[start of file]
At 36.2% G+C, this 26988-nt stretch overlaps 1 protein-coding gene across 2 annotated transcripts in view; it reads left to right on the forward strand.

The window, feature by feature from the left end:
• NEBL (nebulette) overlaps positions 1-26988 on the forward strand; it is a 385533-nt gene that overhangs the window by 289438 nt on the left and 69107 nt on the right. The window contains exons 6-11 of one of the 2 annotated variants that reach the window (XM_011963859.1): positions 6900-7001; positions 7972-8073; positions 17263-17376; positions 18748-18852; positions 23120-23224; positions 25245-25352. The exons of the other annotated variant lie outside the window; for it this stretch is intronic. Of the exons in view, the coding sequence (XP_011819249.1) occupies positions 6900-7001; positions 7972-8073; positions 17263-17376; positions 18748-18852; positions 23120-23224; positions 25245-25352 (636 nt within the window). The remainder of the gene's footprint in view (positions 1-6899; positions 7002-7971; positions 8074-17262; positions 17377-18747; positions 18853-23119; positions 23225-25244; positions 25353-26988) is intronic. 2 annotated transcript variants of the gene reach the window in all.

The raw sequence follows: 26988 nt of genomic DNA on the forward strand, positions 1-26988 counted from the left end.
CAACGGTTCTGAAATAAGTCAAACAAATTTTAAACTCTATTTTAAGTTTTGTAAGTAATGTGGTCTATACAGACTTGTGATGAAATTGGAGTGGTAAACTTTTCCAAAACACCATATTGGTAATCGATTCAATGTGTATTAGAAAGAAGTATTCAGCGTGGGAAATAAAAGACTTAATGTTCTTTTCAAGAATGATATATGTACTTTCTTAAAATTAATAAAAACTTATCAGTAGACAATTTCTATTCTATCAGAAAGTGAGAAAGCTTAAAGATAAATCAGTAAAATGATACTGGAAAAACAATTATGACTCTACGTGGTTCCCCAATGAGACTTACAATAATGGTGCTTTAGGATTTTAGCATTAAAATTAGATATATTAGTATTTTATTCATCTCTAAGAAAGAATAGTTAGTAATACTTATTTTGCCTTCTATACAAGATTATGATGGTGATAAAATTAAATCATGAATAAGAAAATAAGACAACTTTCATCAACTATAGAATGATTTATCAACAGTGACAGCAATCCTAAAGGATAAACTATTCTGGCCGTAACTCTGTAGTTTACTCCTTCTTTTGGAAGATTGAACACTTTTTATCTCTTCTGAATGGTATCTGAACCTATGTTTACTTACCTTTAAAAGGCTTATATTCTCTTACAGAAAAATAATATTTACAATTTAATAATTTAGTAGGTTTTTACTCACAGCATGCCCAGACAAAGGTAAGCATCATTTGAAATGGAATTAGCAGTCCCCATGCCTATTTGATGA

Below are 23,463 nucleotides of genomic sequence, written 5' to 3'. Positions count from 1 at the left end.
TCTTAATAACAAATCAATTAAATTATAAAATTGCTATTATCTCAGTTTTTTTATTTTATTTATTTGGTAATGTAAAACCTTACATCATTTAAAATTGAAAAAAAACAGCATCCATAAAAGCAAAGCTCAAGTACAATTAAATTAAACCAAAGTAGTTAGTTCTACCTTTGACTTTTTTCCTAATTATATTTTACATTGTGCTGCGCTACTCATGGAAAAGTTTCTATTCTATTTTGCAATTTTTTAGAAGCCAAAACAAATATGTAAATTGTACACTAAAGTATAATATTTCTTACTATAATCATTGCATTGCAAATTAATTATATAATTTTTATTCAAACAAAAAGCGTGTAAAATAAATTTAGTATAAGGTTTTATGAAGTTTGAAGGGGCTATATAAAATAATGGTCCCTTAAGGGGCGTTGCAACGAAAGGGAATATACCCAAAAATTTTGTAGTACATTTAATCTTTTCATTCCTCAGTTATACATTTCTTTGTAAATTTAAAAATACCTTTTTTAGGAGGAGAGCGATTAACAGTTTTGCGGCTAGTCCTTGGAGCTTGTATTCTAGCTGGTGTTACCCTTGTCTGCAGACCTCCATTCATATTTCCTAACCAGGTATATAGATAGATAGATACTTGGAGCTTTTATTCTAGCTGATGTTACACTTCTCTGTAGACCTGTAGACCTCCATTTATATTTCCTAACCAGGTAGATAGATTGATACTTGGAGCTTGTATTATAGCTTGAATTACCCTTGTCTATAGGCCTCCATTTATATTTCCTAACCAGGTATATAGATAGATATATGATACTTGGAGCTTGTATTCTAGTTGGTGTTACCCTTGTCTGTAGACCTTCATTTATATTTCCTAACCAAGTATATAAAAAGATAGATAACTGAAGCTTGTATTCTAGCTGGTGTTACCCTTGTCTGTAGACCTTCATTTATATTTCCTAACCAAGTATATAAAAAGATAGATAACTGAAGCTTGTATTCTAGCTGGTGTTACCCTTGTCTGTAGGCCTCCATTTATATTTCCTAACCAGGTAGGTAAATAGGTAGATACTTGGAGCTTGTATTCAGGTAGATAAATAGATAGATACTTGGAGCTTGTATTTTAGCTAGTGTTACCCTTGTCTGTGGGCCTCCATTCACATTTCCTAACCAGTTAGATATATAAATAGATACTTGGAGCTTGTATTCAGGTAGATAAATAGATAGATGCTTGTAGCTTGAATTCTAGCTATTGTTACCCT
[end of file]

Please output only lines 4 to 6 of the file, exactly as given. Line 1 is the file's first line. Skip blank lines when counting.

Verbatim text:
The raw sequence follows: 26988 nt of genomic DNA on the forward strand, positions 1-26988 counted from the left end.
CAACGGTTCTGAAATAAGTCAAACAAATTTTAAACTCTATTTTAAGTTTTGTAAGTAATGTGGTCTATACAGACTTGTGATGAAATTGGAGTGGTAAACTTTTCCAAAACACCATATTGGTAATCGATTCAATGTGTATTAGAAAGAAGTATTCAGCGTGGGAAATAAAAGACTTAATGTTCTTTTCAAGAATGATATATGTACTTTCTTAAAATTAATAAAAACTTATCAGTAGACAATTTCTATTCTATCAGAAAGTGAGAAAGCTTAAAGATAAATCAGTAAAATGATACTGGAAAAACAATTATGACTCTACGTGGTTCCCCAATGAGACTTACAATAATGGTGCTTTAGGATTTTAGCATTAAAATTAGATATATTAGTATTTTATTCATCTCTAAGAAAGAATAGTTAGTAATACTTATTTTGCCTTCTATACAAGATTATGATGGTGATAAAATTAAATCATGAATAAGAAAATAAGACAACTTTCATCAACTATAGAATGATTTATCAACAGTGACAGCAATCCTAAAGGATAAACTATTCTGGCCGTAACTCTGTAGTTTACTCCTTCTTTTGGAAGATTGAACACTTTTTATCTCTTCTGAATGGTATCTGAACCTATGTTTACTTACCTTTAAAAGGCTTATATTCTCTTACAGAAAAATAATATTTACAATTTAATAATTTAGTAGGTTTTTACTCACAGCATGCCCAGACAAAGGTAAGCATCATTTGAAATGGAATTAGCAGTCCCCATGCCTATTTGATGA

Below are 23,463 nucleotides of genomic sequence, written 5' to 3'. Positions count from 1 at the left end.